January 25, 2019 at 12:17PM by CWC
The other day, I was lifting weights to work my arms when I stopped to wonder: How many days a week should I be isolating them as I lift? We’ve all seen those #armday memes on Instagram, but how many times a week is too many times to work out a single part of the body?
“If you have limited time, that’s when you should do body-part specific moves because you want to focus on what you want to get stronger,” says Lacey Stone, celebrity trainer and founder of Lacey Stone Fitness, which offers virtual fitness training.
Here’s the deal, though—different body parts get their own days because, well, training is hard. “Strength training damages your muscle fibers and causes them to break down,” says Andrea Somer, Equinox tier 3 personal trainer at Equinox Santa Monica. “During recovery, these muscles can repair themselves and grow stronger than before.” Hence why after a hard workout day, you’re sore and/or limping around like you’ve just gotten beaten up (just me?).
It’s because of that soreness that people train different body parts on different days. “If you break down your workout days by body parts, you can allow those muscles to recover for 48 hours while still being active and training a different muscle group the next day,” Somer explains. At the same time, of course, everyone’s recovery time and lifestyles are different. “If you have great recovery abilities because you eat well, supplement your diet, get plenty of rest, and are under less stress, you’ll be able to train harder and more often,” she says. “Also, depending on your intensity and volume during your workouts, the higher they are, the longer recovery you might need—always listen to your body.”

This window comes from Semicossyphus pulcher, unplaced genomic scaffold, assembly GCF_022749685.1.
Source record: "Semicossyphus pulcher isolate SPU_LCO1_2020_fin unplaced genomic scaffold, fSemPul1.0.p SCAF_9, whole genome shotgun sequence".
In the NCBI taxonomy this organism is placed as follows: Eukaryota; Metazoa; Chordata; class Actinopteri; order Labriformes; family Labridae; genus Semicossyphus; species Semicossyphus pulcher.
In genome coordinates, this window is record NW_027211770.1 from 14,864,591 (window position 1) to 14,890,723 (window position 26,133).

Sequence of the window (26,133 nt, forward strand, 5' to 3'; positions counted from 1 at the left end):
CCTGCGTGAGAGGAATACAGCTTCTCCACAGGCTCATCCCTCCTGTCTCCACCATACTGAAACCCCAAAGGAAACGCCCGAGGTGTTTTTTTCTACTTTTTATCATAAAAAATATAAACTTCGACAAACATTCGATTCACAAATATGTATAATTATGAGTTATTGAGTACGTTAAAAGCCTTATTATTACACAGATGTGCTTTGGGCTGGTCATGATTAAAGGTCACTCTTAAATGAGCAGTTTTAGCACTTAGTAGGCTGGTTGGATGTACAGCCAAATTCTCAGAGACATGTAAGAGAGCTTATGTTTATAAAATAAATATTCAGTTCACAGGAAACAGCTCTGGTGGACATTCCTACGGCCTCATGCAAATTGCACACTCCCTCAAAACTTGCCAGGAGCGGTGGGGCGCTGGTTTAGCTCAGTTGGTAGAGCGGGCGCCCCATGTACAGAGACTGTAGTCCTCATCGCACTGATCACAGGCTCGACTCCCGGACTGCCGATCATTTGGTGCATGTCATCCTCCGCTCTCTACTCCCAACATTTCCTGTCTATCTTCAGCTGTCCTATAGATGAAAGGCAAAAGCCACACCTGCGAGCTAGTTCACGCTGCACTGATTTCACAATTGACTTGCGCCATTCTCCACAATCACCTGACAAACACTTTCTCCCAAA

Now down to the real logistics: Typically, you should alternate the days you work out different limbs. “If your goal is to tone your legs, do them 3 to 4 days max, and if arms are secondary, do them 1 to 2 days,” recommends Stone. Obviously, this is just a guideline, so you can always adjust based on how many days per week you’re working out. “Just don’t train the same muscle group two days in a row if you’re working out 5 to 6 days a week,” says Somer. “Legs and back have more explosive fast-twitch fibers and have more room for growth as well as increased soreness.” And so with this knowledge you can now pick and form your very own workout schedule.